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Alabama Citizens Sue to Block Wal-Mart Giveaways

| Written by Stacy Mitchell | No Comments | Updated on Nov 1, 2003 The content that follows was originally published on the Institute for Local Self-Reliance website at

Owners of a small business in Birmingham, Alabama, near the site of a proposed Wal-Mart supercenter, have filed suit against the city for giving the retailing giant a $10 million subsidy. Southeast Meats of Pelham, in operation for over two decades, contends the handout gives Wal-Mart an unfair advantage. The suit also asserts that the city improperly threatened to use eminent domain to force owners of the Wal-Mart property to sell.

Meanwhile, 25 miles south in Alabaster, Alabama, a group of residents have sued to block the city from condemning their property for a massive shopping center anchored by a Wal-Mart supercenter. Developers acquired all but twelve acres of the 400-acre site. When the remaining residents refused to sell, the city declared their homes “blighted” and moved to take the property. Alabaster has also pledged $2 million in roads and sewers for the project.

Cities are increasingly using their power to condemn property to facilitate chain store development. Subsidies and tax breaks are rampant as well.

In October, Wheat Ridge, Colorado, declared property owned by three independent businesses “blighted.” The three enterprises—a multi-generation, family-owned automotive repair shop, a billiards hall, and a kitchen cabinet business—will be booted for a Walgreens drugstore. The city has also given the developer $500,000 in public subsidies.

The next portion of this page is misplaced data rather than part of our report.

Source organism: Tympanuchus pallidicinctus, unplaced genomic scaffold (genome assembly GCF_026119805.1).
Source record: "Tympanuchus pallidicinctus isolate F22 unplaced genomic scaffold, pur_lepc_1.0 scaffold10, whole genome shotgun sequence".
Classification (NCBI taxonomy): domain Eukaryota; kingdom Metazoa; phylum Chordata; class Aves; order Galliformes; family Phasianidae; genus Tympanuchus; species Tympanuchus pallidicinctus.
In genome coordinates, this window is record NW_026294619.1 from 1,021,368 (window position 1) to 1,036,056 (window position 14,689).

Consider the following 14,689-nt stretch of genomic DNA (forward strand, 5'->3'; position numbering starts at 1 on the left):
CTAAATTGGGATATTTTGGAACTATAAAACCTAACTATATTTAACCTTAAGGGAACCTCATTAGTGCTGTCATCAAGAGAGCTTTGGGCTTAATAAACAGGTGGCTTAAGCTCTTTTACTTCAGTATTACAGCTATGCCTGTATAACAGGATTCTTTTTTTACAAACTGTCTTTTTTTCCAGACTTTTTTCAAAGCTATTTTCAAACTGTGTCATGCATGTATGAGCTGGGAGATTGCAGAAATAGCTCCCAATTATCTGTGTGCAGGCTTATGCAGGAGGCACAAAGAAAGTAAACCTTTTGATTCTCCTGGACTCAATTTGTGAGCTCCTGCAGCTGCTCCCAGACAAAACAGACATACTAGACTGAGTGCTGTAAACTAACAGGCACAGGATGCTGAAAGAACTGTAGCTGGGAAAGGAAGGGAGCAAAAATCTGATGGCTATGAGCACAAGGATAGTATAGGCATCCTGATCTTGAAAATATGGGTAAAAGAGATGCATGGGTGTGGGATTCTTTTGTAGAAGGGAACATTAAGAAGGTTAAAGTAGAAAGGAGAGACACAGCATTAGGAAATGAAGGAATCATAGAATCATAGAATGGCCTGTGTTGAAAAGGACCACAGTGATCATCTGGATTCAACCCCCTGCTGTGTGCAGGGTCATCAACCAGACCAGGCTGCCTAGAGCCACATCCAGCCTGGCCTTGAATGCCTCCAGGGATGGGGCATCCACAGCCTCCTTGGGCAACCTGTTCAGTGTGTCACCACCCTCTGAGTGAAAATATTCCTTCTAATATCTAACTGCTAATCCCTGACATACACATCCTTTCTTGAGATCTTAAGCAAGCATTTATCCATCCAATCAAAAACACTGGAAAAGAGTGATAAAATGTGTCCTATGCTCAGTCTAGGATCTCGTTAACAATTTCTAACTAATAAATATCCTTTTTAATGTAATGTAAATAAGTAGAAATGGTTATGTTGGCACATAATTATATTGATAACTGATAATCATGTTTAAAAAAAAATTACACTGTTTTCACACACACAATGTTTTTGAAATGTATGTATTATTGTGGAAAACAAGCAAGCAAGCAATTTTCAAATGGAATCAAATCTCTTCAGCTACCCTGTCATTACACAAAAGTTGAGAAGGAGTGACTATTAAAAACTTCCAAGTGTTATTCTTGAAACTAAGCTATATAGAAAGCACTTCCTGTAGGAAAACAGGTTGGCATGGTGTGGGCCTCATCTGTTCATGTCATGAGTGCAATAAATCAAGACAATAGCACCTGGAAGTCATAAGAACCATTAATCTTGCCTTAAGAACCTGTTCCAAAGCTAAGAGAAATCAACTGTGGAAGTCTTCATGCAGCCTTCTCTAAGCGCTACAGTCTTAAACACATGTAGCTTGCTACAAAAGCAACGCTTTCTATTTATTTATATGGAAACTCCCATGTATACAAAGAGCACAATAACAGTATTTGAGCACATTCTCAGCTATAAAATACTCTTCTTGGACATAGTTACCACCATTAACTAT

Meanwhile, in Denver, more than a dozen Asian-owned small businesses are slated to evicted from a shopping center that Wal-Mart is seeking to redevelop into a supercenter. The city’s Urban Renewal Authority has offered Wal-Mart $10 million in tax breaks. (Readers may recall that this plan first surfaced more than a year ago, but, as we reported, the small businesses successfully fought back. Now, under a new mayor, the project has resurfaced and is moving forward.)

Local officials argue these big stores warrant subsidies because of the jobs and tax revenue they generate. But studies have found that big box retailers eliminate about as many jobs as much tax revenue as they create by forcing local stores to close.


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About Stacy Mitchell

Stacy Mitchell is co-director of the Institute for Local Self-Reliance, and directs its Community-Scaled Economy Initiative, which produces research and analysis, and partners with a range of allies to design and implement policies that curb economic consolidation and strengthen community-rooted enterprise.  She is the author of Big-Box Swindle and also produces a popular monthly newsletter, the Hometown Advantage Bulletin.  Connect with her on twitter and catch her TEDx Talk: Why We Can’t Shop Our Way to a Better Economy. More

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